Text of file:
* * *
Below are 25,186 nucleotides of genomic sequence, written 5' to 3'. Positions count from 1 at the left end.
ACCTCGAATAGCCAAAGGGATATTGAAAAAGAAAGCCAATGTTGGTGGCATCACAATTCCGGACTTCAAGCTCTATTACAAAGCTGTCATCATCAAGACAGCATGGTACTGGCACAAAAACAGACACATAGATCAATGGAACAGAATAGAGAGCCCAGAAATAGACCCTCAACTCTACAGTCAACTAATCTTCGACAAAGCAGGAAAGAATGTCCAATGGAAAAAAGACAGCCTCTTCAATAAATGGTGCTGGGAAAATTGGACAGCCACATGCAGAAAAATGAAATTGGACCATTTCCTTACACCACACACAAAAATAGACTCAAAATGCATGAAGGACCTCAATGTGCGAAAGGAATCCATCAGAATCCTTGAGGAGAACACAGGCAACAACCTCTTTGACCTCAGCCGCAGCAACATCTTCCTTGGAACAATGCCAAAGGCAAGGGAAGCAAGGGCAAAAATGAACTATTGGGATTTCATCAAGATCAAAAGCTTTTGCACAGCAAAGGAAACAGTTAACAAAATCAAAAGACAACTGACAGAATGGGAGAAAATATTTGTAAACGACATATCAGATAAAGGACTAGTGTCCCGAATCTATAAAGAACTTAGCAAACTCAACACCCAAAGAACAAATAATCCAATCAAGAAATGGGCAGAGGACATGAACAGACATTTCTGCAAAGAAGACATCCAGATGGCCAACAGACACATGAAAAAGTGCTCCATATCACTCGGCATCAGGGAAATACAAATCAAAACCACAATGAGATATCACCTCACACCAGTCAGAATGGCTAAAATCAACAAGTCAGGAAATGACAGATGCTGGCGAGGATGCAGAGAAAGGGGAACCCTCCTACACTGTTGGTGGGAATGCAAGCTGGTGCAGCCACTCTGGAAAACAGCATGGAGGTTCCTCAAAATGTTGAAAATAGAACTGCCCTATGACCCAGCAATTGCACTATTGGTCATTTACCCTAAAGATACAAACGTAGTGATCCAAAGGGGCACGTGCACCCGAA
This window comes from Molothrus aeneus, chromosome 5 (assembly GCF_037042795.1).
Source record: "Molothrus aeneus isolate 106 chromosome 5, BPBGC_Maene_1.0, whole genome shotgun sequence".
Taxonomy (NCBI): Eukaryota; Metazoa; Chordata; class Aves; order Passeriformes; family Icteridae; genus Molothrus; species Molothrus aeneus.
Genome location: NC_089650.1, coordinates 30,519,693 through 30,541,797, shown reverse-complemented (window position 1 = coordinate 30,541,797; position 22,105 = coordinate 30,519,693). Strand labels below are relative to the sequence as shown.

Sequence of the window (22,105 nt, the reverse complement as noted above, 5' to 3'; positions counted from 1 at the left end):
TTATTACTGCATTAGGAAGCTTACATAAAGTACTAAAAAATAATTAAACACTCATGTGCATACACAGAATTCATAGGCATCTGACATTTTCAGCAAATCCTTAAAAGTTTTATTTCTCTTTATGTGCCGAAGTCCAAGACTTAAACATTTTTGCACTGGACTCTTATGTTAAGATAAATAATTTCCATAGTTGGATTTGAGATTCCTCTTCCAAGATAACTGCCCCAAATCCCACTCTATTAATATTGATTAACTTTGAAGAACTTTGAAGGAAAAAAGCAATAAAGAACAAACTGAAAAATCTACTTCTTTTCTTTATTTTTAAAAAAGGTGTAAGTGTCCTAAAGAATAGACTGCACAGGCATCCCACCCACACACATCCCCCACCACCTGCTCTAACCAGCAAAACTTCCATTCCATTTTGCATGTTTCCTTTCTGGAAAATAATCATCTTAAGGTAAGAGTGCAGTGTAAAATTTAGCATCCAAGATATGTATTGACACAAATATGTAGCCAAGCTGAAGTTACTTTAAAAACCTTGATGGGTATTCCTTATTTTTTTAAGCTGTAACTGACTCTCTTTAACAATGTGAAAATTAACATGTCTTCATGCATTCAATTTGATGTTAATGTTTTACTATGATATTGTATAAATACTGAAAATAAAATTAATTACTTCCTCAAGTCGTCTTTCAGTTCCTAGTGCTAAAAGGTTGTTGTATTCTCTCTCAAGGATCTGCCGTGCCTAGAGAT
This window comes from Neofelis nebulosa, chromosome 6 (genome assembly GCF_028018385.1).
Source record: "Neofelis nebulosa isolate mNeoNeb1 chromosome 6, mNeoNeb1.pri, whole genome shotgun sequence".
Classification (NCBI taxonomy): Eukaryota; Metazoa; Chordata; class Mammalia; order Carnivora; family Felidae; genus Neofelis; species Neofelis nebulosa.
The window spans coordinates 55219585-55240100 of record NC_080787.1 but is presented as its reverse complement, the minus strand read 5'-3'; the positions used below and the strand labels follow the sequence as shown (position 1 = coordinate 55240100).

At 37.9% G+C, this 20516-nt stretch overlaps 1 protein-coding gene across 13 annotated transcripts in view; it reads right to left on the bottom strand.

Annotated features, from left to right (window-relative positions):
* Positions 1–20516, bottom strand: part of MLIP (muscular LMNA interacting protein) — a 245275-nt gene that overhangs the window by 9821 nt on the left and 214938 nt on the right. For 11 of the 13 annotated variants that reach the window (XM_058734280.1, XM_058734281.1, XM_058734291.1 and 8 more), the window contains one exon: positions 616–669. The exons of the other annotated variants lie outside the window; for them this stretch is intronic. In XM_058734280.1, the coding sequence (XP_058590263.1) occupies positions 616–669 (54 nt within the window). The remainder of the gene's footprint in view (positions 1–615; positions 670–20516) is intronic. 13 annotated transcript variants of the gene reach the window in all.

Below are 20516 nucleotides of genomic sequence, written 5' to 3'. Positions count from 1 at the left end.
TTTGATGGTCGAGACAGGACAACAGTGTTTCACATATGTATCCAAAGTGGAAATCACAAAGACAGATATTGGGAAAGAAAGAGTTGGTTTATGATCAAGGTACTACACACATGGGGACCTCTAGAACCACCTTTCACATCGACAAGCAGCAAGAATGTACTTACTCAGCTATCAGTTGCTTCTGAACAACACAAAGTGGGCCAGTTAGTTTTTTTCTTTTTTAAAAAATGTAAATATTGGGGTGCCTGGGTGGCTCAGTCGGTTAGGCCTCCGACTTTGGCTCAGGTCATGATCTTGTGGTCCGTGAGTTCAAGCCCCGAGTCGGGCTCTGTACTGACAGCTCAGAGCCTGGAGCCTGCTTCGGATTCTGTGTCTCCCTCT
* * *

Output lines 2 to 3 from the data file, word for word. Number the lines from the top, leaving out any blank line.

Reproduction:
ACCTCGAATAGCCAAAGGGATATTGAAAAAGAAAGCCAATGTTGGTGGCATCACAATTCCGGACTTCAAGCTCTATTACAAAGCTGTCATCATCAAGACAGCATGGTACTGGCACAAAAACAGACACATAGATCAATGGAACAGAATAGAGAGCCCAGAAATAGACCCTCAACTCTACAGTCAACTAATCTTCGACAAAGCAGGAAAGAATGTCCAATGGAAAAAAGACAGCCTCTTCAATAAATGGTGCTGGGAAAATTGGACAGCCACATGCAGAAAAATGAAATTGGACCATTTCCTTACACCACACACAAAAATAGACTCAAAATGCATGAAGGACCTCAATGTGCGAAAGGAATCCATCAGAATCCTTGAGGAGAACACAGGCAACAACCTCTTTGACCTCAGCCGCAGCAACATCTTCCTTGGAACAATGCCAAAGGCAAGGGAAGCAAGGGCAAAAATGAACTATTGGGATTTCATCAAGATCAAAAGCTTTTGCACAGCAAAGGAAACAGTTAACAAAATCAAAAGACAACTGACAGAATGGGAGAAAATATTTGTAAACGACATATCAGATAAAGGACTAGTGTCCCGAATCTATAAAGAACTTAGCAAACTCAACACCCAAAGAACAAATAATCCAATCAAGAAATGGGCAGAGGACATGAACAGACATTTCTGCAAAGAAGACATCCAGATGGCCAACAGACACATGAAAAAGTGCTCCATATCACTCGGCATCAGGGAAATACAAATCAAAACCACAATGAGATATCACCTCACACCAGTCAGAATGGCTAAAATCAACAAGTCAGGAAATGACAGATGCTGGCGAGGATGCAGAGAAAGGGGAACCCTCCTACACTGTTGGTGGGAATGCAAGCTGGTGCAGCCACTCTGGAAAACAGCATGGAGGTTCCTCAAAATGTTGAAAATAGAACTGCCCTATGACCCAGCAATTGCACTATTGGTCATTTACCCTAAAGATACAAACGTAGTGATCCAAAGGGGCACGTGCACCCGAA
This window comes from Molothrus aeneus, chromosome 5 (assembly GCF_037042795.1).